An assessment of Antarctic Circumpolar Current and Southern Ocean meridional overturning circulation during 1958–2007 in a suite of interannual CORE-II simulations.

Farneti, Riccardo, Downes, Stephanie M., Griffies, Stephen M., Marsland, Simon J., Behrens, Erik, Bentsen, Mats, Bi, Daohua, Biastoch, Arne , Böning, Claus W. , Bozec, Alexandra, Canuto, Vittorio M., Chassignet, Eric, Danabasoglu, Gokhan, Danilov, Sergey, Diansky, Nikolay, Drange, Helge, Fogli, Pier Giuseppe, Gusev, Anatoly, Hallberg, Robert W., Howard, Armando, Ilicak, Mehmet, Jung, Thomas, Kelley, Maxwell, Large, William G., Leboissetier, Anthony, Long, Matthew, Lu, Jianhua, Masina, Simona, Mishra, Akhilesh, Navarra, Antonio, George Nurser, A.J., Patara, Lavinia, Samuels, Bonita L., Sidorenko, Dmitry, Tsujino, Hiroyuki, Uotila, Petteri, Wang, Qiang and Yeager, Steve G. (2015) An assessment of Antarctic Circumpolar Current and Southern Ocean meridional overturning circulation during 1958–2007 in a suite of interannual CORE-II simulations. Ocean Modelling, 93 . pp. 84-120. DOI 10.1016/j.ocemod.2015.07.009.

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• We focus on ACC and Southern Ocean MOC during 1958–2007 in 17 CORE-II forced models.
• Most CORE-II simulations are close to eddy saturation.
• Most CORE-II simulations are far from showing signs of eddy compensation.
• Constant in time or space k results in poor representation of mesoscale eddy effects.
• MOC has larger sensitivity than ACC transport even in eddy saturated state.

In the framework of the second phase of the Coordinated Ocean-ice Reference Experiments (CORE-II), we present an analysis of the representation of the Antarctic Circumpolar Current (ACC) and Southern Ocean meridional overturning circulation (MOC) in a suite of seventeen global ocean–sea ice models. We focus on the mean, variability and trends of both the ACC and MOC over the 1958–2007 period, and discuss their relationship with the surface forcing. We aim to quantify the degree of eddy saturation and eddy compensation in the models participating in CORE-II, and compare our results with available observations, previous fine-resolution numerical studies and theoretical constraints. Most models show weak ACC transport sensitivity to changes in forcing during the past five decades, and they can be considered to be in an eddy saturated regime. Larger contrasts arise when considering MOC trends, with a majority of models exhibiting significant strengthening of the MOC during the late 20th and early 21st century. Only a few models show a relatively small sensitivity to forcing changes, responding with an intensified eddy-induced circulation that provides some degree of eddy compensation, while still showing considerable decadal trends. Both ACC and MOC interannual variabilities are largely controlled by the Southern Annular Mode (SAM). Based on these results, models are clustered into two groups. Models with constant or two-dimensional (horizontal) specification of the eddy-induced advection coefficient κ show larger ocean interior decadal trends, larger ACC transport decadal trends and no eddy compensation in the MOC. Eddy-permitting models or models with a three-dimensional time varying κ show smaller changes in isopycnal slopes and associated ACC trends, and partial eddy compensation. As previously argued, a constant in time or space κ is responsible for a poor representation of mesoscale eddy effects and cannot properly simulate the sensitivity of the ACC and MOC to changing surface forcing. Evidence is given for a larger sensitivity of the MOC as compared to the ACC transport, even when approaching eddy saturation. Future process studies designed for disentangling the role of momentum and buoyancy forcing in driving the ACC and MOC are proposed.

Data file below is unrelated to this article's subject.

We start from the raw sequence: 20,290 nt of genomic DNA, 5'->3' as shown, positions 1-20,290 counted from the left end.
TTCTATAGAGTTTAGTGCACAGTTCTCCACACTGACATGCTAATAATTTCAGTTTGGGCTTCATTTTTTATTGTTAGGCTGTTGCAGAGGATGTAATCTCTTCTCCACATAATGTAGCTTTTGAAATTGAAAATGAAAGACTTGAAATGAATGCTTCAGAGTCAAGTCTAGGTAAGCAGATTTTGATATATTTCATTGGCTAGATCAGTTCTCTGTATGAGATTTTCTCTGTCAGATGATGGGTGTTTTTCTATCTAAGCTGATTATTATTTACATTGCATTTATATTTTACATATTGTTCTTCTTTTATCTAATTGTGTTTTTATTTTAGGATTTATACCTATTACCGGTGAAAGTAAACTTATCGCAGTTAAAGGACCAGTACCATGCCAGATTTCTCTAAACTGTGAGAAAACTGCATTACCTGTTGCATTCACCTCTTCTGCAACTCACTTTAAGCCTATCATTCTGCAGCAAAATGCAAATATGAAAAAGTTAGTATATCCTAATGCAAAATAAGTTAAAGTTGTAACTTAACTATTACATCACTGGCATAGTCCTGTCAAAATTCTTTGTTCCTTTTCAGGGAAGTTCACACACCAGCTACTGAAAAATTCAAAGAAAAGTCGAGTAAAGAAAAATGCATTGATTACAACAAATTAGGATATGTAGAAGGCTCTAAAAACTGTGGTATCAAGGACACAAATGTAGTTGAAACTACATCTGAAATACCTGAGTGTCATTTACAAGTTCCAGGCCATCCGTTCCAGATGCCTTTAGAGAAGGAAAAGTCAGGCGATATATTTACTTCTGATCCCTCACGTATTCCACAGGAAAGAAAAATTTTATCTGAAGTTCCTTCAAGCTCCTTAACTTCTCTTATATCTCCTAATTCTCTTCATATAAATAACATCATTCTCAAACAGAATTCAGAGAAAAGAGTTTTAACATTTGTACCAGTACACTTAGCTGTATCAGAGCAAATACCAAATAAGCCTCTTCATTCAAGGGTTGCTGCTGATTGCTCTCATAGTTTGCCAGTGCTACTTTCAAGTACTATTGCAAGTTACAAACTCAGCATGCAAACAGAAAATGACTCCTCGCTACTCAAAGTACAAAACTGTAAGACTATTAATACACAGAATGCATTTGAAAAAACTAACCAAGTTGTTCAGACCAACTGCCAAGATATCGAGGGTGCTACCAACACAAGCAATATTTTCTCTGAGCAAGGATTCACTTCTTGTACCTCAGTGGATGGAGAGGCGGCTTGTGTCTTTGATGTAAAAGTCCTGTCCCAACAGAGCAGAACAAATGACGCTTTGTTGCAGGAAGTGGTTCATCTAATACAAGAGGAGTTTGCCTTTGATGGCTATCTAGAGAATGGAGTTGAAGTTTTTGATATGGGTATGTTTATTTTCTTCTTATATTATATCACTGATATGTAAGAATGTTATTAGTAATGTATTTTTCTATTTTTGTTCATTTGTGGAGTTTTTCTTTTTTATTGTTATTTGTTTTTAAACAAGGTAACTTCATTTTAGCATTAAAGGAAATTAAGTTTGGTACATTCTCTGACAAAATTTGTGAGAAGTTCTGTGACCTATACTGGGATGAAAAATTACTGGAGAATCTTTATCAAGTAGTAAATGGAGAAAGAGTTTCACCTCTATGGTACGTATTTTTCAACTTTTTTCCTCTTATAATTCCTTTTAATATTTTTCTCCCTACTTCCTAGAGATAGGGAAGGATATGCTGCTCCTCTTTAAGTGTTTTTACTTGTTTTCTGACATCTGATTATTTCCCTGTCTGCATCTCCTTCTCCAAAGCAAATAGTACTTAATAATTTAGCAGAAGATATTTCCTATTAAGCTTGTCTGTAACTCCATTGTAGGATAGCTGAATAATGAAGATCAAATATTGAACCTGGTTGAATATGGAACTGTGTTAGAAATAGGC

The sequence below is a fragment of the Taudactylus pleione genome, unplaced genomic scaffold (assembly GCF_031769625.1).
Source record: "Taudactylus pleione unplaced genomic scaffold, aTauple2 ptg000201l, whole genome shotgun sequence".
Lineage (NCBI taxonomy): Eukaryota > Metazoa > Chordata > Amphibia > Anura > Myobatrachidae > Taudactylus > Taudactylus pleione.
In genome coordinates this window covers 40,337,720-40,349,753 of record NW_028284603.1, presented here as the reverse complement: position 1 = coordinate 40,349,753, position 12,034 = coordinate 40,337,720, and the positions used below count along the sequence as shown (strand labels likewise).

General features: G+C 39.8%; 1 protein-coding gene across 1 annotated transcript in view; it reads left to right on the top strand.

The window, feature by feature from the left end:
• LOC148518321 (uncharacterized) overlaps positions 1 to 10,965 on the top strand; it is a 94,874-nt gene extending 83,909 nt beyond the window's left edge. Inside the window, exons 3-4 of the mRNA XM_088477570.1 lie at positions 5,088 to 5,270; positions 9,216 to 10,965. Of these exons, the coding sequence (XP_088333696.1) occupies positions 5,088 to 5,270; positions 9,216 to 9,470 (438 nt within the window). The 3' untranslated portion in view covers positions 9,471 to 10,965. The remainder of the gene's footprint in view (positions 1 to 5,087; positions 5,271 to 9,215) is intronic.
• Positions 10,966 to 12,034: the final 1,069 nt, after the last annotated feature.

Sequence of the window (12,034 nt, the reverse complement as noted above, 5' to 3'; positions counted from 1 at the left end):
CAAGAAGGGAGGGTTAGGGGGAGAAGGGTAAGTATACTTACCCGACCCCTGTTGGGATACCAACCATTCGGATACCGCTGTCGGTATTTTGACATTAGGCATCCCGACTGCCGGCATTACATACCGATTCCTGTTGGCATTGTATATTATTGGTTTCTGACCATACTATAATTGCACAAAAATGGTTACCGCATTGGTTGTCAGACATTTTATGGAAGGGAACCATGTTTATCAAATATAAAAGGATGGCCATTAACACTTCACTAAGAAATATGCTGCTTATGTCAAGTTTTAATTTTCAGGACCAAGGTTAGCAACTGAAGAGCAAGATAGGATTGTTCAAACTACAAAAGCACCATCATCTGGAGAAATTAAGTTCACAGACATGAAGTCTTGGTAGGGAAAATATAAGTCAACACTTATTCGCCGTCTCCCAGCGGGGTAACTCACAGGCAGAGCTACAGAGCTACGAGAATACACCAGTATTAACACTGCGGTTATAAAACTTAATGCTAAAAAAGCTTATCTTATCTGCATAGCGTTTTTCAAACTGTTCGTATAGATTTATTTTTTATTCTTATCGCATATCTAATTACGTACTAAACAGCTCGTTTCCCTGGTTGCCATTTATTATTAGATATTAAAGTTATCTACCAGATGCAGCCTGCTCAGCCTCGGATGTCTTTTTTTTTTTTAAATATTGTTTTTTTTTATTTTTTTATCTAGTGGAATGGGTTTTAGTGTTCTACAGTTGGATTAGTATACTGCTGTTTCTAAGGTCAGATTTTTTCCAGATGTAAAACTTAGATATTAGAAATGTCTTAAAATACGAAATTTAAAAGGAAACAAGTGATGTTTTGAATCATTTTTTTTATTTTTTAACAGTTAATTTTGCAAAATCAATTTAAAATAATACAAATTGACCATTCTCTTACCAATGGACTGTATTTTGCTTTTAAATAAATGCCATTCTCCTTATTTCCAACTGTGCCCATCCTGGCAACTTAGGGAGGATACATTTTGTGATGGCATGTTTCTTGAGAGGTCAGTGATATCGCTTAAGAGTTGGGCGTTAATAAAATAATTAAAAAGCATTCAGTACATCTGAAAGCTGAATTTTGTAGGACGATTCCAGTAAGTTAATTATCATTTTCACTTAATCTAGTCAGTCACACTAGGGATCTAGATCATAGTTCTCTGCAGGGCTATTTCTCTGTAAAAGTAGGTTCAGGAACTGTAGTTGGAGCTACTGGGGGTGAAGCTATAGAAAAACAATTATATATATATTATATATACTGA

Document Type: Article
Keywords: Global ocean–sea ice modeling; Model comparisons; Southern Ocean meridional overturning circulation; Antarctic Circumpolar Current; Southern Ocean dynamics
Research affiliation: OceanRep > The Future Ocean - Cluster of Excellence > FO-R09
OceanRep > The Future Ocean - Cluster of Excellence
OceanRep > GEOMAR > FB1 Ocean Circulation and Climate Dynamics > FB1-TM Theory and Modeling
OceanRep > The Future Ocean - Cluster of Excellence > FO-R11
Kiel University
Refereed: Yes
Open Access Journal?: No
DOI etc.: 10.1016/j.ocemod.2015.07.009
ISSN: 1463-5003
Related URLs:
Projects: CLIVAR, REKLIM, EarthClim, NOTUR/NorStore, GEMINA, Future Ocean
Date Deposited: 27 Nov 2015 11:05
Last Modified: 23 Sep 2019 17:48

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